Mike Deigan /
The Cursor /
An Analysis of Wonder
posted 2020-10-19

What is it to won­der? I’m go­ing to de­fend an analy­sis that I think might be right: to won­der is to want to know. This should be of in­ter­est es­pe­cial­ly to epis­te­mol­o­gists, giv­en won­der­ing’s cen­tral role in in­quiry.There seems to be some­thing of an in­quis­i­tive turn go­ing on in epis­te­mol­o­gy, con­tin­u­ing a rich tra­di­tion that goes back to Pla­to and Aris­to­tle. See, e.g., re­cent pa­pers by Jane Fried­man ((2013) "Ques­tion-di­rect­ed at­ti­tudes”, (2017) "Why Sus­pend Judg­ing?, (2019) "In­quiry and Be­lief”, (forth­com­ing) "The Epis­temic and the Zetet­ic”), and Christoph Kelp ((2014) "Two for the Knowl­edge Goal of In­quiry" (2019) "In­quiry and the Trans­mis­sion of Knowl­edge”, (2020) "The­o­ry of in­quiry”).

Why An­a­lyze?

Be­fore get­ting into the analy­sis, a quick method­olog­i­cal pre­am­ble. I agree with those who think epis­te­mol­o­gists shouldn’t get too hung up on find­ing analy­ses of the var­i­ous states and re­la­tions they are in­ter­est­ed in: knowl­edge, be­lief, ev­i­dence, etc.E.g., Williamson (2000) Knowl­edge and Its Lim­its and Pas­nau (2017) Af­ter Cer­tain­ty. What we real­ly want are good de­scrip­tive and nor­ma­tive the­o­ries of these things, or what­ev­er things in the ball­park turn out to be most in­ter­est­ing or im­por­tant. And we shouldn’t pre­sume that the good the­o­ries will make sig­nif­i­cant use of re­duc­tive analy­ses. For­tu­nate­ly, most epis­te­mol­o­gy go­ing on these days doesn’t pre­sume this, and doesn’t fo­cus too much on find­ing analy­ses.

But this isn’t to say that if there is some true re­duc­tive analy­sis in­volv­ing im­por­tant epis­temic no­tions that it isn’t worth know­ing. Analy­ses make for nice the­o­ret­i­cal con­nec­tive tis­sue, let­ting you port over in­de­pen­dent­ly mo­ti­vat­ed views about the an­a­lyz­ing no­tions to the an­a­lyzed one and vice ver­sa. They also at least give you the op­tion of claim­ing a kind of par­si­mo­ny: De­fined Thing, you might say, just is Defin­ing Thing, so we no longer need to treat these as sep­a­rate on­to­log­i­cal com­mit­ments. Or if you pre­fer lush to arid land­scapes, you have the op­tion of say­ing that we have giv­en a real de­f­i­n­i­tion, re­veal­ing some­thing’s essence. Analy­ses aren’t the end-all, be-all, nor are they nec­es­sary pre­lim­i­nar­ies to the­o­riz­ing, but they’re good if you can get it’s ’em.

The Analy­sis

Okay, so here it is:

WTK The­o­ry of Won­der
S won­ders Q iff S wants to know Q.

For in­stance, I want to know who will win the elec­tion, so it fol­lows that I won­der who will win the elec­tion. I won­der how many de­grees of warm­ing there will be this cen­tu­ry, so I must want to know how many de­grees of warm­ing there will be this cen­tu­ry. It’s not the case that I want to know ex­act­ly how many blades of grass there are in the near­by park, so that’s not some­thing I won­der. And I don’t won­der whether it’s rain­ing in Tope­ka, so it must be that it’s not the case that I want to know whether it’s rain­ing in Tope­ka.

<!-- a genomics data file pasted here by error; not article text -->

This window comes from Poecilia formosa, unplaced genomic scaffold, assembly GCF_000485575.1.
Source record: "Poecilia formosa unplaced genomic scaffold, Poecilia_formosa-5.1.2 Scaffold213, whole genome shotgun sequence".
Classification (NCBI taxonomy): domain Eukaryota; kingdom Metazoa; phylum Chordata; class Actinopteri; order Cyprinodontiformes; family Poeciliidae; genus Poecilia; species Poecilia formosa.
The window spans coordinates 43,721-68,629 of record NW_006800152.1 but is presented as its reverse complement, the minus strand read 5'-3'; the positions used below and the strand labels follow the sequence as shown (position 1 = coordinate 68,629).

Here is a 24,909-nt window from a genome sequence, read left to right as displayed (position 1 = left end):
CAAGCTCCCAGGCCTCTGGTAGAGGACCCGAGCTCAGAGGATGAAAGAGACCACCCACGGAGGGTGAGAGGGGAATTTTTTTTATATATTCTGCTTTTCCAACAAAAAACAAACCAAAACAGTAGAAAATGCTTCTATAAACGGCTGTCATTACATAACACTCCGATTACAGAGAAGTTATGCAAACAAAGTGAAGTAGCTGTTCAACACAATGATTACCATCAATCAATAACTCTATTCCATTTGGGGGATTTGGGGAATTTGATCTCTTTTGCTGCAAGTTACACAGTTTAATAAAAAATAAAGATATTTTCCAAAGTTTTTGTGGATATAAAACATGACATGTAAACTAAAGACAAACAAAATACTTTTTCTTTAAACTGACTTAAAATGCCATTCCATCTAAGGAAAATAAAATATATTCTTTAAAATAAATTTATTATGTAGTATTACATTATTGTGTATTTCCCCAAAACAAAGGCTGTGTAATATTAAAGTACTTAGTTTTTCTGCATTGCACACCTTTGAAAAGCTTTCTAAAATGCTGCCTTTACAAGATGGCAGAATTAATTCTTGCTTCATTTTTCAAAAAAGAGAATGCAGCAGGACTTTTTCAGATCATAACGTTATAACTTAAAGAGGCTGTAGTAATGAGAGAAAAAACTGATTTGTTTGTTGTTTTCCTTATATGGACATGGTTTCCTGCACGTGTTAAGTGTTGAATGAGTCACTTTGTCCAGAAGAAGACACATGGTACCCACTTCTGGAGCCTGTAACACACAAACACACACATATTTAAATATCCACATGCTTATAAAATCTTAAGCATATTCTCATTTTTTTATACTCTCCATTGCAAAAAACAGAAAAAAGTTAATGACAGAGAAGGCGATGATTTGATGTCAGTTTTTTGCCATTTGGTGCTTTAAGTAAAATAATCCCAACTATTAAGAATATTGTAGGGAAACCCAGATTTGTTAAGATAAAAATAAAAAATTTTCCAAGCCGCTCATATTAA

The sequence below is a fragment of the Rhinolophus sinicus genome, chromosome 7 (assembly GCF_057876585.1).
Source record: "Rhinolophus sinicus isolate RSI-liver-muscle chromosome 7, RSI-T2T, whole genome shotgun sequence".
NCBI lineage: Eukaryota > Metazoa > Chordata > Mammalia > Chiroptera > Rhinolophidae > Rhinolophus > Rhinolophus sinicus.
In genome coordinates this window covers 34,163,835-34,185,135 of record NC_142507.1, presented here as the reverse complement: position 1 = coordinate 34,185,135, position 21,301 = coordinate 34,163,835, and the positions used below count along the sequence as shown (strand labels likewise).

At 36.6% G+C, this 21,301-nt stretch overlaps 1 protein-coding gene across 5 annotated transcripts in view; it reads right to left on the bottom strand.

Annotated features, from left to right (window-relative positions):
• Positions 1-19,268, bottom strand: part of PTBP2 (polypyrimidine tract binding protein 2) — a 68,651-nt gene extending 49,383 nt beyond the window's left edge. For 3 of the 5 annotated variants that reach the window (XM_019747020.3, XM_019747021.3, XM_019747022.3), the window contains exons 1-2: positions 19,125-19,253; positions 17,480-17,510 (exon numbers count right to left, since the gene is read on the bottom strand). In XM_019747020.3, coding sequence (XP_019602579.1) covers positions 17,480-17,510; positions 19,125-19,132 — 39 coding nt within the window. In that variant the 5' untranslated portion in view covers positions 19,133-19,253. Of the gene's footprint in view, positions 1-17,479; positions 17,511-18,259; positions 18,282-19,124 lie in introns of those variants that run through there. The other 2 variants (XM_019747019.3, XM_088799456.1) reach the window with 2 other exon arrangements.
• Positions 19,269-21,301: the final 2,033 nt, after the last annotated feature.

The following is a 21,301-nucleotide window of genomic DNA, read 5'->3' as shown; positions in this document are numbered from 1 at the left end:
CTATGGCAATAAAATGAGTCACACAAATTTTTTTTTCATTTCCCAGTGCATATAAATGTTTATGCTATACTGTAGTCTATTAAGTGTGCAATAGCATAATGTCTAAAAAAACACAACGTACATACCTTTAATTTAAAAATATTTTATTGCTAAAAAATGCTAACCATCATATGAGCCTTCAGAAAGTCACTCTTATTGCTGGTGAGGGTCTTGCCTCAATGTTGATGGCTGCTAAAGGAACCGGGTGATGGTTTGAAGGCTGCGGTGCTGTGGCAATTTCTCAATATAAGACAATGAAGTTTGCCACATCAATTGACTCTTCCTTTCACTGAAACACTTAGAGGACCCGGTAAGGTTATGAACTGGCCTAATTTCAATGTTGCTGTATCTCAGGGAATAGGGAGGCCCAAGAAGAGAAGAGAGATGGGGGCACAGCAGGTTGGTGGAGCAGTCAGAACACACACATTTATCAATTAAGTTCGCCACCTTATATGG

Re­sults so plau­si­ble as to seem triv­ial. Per­haps this is why no philoso­phers have de­fend­ed this analy­sis.As far as I know. Please tell me if I’m miss­ing some lit­er­a­ture on this. Note also that some lin­guists—Kar­tun­nen (1977), Guer­zoni and Sharvit (2007)—have sug­gest­ed a se­man­tics for won­der along these lines. Ue­ga­ki (2016) ar­gues that on this analy­sis, plus some as­sump­tions about want’s pre­sup­po­si­tions and their pro­jec­tion, one can ex­plain why we can’t say that some­one won­ders that p. This is a cool re­sult, but see Theil­er, Roelof­sen, & Aloni (2019, §A.2) for rea­sons to think this won’t gen­er­al­ize to oth­er clause-em­bed­ding pred­i­cates that don’t take de­clar­a­tives. They also raise a prob­lem to do with pre­sup­po­si­tion pro­jec­tion which I might ad­dress at some lat­er date. But in fact the analy­sis is in­ad­e­quate as it stands. We need to get clear­er on what kind of want­i­ng is in­volved, which will help us avoid some ap­par­ent prob­lems for the analy­sis. We also need to deal with a prob­lem about metacog­ni­tion.


Here’s a class of po­ten­tial coun­terex­am­ples: some­times we find our­selves won­der­ing some­thing when we don’t real­ly want to know. Sup­pose you’re won­der­ing how many years you have left to live. But you also think that if you could some­how know the an­swer to this, it would cast such a pall over the rest of your life that any ben­e­fits to know­ing would be out­weighed. If some­one of­fered you a glimpse into the crys­tal ball, you would turn it down, be­cause you don’t want to know. Nev­er­the­less, you could still be won­der­ing how many years you have left to live. So it looks like we have won­der­ing with­out want­i­ng to know. An­oth­er analy­sis bites the dust, it seems.

Not so fast! Dis­tin­guo: all-things-con­sid­ered want­i­ng and some-things-con­sid­ered want­i­ng.

Sup­pose you in­vite me to play ten­nis on Tues­day at 2:00. I would real­ly en­joy this, need the ex­er­cise, and would be hap­py to have an ex­cuse to catch up, but I’m sched­uled to teach at that time. As Wayne Davis points out,Davis (1984) "The Two Sens­es of De­sire”: p. 239. I can tru­ly de­scribe my men­tal state in a pair of con­trast­ing ways:

  • “I want to play, but I have to teach.”
  • “I don’t want to play, since I have teach.”

The for­mer re­ports that I some-things-con­sid­ered want to play, where­as the lat­ter re­ports that I all-things-con­sid­ered want not to play.

This dis­tinc­tion al­lows us to avoid the coun­terex­am­ple. Won­der­ing, we should say, is want­i­ng to know some-things-con­sid­ered. When you won­der when you will die, you want to know some-things-con­sid­ered, even if all-things-con­sid­ered you’d rather not know. That seems right to me.